Victoria Tomas Spring 2022

Review of Victoria/Tomas

Spring 2022 Fashion Show

Review of Victoria/Tomas Spring 2022 Fashion Show


By Erin Hazelton

In a sea of designers, old and new, the main goal is to stay afloat and get everyone to climb aboard. 

Why do we need this brand instead of another?  

For Victoria Feldman and Tomas Berzins, the husband and wife team behind the French brand Victoria/Tomas, their objective is clear: to help counter consumerism. 

A strange objective when your livelihood depends on selling clothes season after season, however their clothes are multifunctional. For the second season, they’ve made everything reversible. At a minimum, there are always two looks in one, the number of possibilities increasing each time you add another one of their separates to your wardrobe. So while their Spring/Summer 2022 collection comprised of 40 models wearing 40 unique looks, half of those looks were created by re-styling the other half. Even the handbags could be worn two ways, embedded with magnates so they could stick to their mate and become a double-purse. Pretty cool.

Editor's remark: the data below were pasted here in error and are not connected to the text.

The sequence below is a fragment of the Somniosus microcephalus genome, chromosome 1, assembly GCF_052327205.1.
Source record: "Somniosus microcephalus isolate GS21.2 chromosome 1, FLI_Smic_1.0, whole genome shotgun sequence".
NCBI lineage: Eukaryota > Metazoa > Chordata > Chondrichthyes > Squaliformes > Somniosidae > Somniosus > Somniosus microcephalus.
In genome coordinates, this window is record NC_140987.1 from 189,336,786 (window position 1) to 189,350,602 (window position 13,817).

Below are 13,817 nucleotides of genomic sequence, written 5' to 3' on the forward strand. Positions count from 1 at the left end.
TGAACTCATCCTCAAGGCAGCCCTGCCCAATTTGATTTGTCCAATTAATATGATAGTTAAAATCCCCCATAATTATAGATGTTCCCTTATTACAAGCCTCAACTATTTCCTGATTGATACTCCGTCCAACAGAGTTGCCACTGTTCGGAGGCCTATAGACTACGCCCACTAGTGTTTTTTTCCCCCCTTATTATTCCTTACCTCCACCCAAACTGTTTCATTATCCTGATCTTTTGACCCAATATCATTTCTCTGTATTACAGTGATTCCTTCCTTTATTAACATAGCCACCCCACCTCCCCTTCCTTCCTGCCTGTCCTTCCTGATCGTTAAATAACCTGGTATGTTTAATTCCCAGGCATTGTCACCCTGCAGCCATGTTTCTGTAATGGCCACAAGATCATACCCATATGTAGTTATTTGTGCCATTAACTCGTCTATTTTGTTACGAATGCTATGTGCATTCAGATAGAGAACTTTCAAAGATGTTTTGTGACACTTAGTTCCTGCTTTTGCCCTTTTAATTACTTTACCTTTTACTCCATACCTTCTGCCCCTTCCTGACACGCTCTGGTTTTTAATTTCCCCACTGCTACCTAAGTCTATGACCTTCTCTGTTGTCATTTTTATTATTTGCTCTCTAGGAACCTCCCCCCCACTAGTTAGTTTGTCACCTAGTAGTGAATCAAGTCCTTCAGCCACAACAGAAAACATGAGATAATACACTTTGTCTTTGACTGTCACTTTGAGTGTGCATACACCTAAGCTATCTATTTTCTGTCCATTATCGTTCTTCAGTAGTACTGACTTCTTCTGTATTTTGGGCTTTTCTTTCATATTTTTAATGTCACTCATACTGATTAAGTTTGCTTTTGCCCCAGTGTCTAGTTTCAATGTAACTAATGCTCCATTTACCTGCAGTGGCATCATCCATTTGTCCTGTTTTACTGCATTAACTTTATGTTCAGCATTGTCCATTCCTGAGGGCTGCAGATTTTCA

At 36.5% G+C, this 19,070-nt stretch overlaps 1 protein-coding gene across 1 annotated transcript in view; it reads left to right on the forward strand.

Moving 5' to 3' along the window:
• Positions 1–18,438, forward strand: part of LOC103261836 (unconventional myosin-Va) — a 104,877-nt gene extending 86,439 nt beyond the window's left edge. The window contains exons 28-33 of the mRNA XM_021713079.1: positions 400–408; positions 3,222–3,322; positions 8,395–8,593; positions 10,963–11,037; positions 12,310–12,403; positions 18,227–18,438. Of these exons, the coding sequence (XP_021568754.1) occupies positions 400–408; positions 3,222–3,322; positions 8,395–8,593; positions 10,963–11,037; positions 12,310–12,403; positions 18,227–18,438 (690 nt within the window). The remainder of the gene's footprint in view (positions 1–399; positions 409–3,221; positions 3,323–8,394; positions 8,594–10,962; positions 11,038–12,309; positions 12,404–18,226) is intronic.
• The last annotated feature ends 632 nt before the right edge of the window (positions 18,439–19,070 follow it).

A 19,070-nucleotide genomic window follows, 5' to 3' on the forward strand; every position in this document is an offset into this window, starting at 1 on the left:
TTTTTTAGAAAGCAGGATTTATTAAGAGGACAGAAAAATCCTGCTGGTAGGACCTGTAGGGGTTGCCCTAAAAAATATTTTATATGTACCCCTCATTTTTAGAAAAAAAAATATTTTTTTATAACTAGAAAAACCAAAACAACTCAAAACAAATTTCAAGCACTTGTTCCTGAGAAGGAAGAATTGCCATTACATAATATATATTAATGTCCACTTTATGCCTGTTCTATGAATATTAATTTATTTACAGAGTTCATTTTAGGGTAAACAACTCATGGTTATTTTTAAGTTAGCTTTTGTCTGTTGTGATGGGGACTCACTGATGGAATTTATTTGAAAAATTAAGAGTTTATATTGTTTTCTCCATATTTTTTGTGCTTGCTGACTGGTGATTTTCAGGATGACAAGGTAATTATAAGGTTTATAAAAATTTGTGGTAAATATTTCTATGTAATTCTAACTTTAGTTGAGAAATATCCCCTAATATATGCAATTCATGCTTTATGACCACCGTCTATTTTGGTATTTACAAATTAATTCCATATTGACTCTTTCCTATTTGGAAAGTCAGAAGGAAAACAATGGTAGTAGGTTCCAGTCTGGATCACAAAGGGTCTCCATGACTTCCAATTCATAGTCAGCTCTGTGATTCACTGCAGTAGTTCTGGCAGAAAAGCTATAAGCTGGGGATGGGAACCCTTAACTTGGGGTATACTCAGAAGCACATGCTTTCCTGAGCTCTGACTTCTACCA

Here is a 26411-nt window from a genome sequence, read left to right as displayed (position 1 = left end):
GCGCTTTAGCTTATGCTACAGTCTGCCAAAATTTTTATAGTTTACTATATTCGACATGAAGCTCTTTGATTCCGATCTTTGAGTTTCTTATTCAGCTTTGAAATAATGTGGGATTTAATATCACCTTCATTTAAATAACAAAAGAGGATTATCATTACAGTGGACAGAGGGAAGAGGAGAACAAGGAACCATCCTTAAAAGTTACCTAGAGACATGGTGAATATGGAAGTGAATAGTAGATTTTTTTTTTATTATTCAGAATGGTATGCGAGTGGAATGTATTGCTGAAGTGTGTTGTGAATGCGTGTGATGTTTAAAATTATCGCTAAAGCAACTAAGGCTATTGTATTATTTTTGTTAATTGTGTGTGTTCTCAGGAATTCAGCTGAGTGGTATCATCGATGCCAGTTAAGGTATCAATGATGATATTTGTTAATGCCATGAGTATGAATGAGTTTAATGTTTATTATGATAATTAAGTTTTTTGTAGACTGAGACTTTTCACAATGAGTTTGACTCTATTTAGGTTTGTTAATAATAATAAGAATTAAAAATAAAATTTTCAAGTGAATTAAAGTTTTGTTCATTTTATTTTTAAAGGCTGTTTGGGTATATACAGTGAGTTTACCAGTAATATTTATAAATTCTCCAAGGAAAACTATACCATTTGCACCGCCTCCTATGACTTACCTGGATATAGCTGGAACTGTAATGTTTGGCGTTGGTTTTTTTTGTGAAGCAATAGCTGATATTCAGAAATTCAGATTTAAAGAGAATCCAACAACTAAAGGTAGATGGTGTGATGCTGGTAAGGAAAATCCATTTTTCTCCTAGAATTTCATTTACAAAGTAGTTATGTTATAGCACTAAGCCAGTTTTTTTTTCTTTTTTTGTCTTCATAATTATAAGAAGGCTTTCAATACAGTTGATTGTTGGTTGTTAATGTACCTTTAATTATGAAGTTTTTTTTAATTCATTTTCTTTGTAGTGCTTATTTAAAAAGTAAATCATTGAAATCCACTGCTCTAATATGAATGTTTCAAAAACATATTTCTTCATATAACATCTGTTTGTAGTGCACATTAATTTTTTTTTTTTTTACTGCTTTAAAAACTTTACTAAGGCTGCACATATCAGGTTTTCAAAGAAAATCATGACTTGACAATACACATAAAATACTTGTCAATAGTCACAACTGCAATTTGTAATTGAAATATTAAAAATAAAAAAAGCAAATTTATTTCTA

“We called this collection Mirage, we wanted our guests to guess the illusion… they can’t really guess what the look it came from because on one side it’s one thing and on the second side another, so for us, it’s like a mirage.” 

A bit like a mirage you’d see at Burning Man, with all the flashy colors, dancing fringe…

and sporty wind-breaker-style cording that was not only at the bottom of jackets and coats, but also placed inside shoulder and knee cutouts, creating a new ruched twist on an old go-to. There were also grommeted suits and sheer, point d’esprit lace skirts. The psychedelic vibe was pushed even further by Cyril Lancelin’s hot pink inflatable pyramid installed in the center of the courtyard and the shoulder-bouncing set played by a pink fringe-suited DJ, Lewis of Man. 

Feldman and Berzins are young, and this was a young collection, but it had the energy and spirit of something good and lasting.

The collection married creativity and social awareness.

And with two brains at work, each stitch was clearly well thought out. The show was also fun, something that, in the last minute rush of completing a sellable, make-a-statement collection, often gets overlooked.

Will the collection make us all start buying reversible? Probably not, but it will definitely make us appreciate the effort and perhaps think a little harder before we buy a bunch of things we may only wear one way once.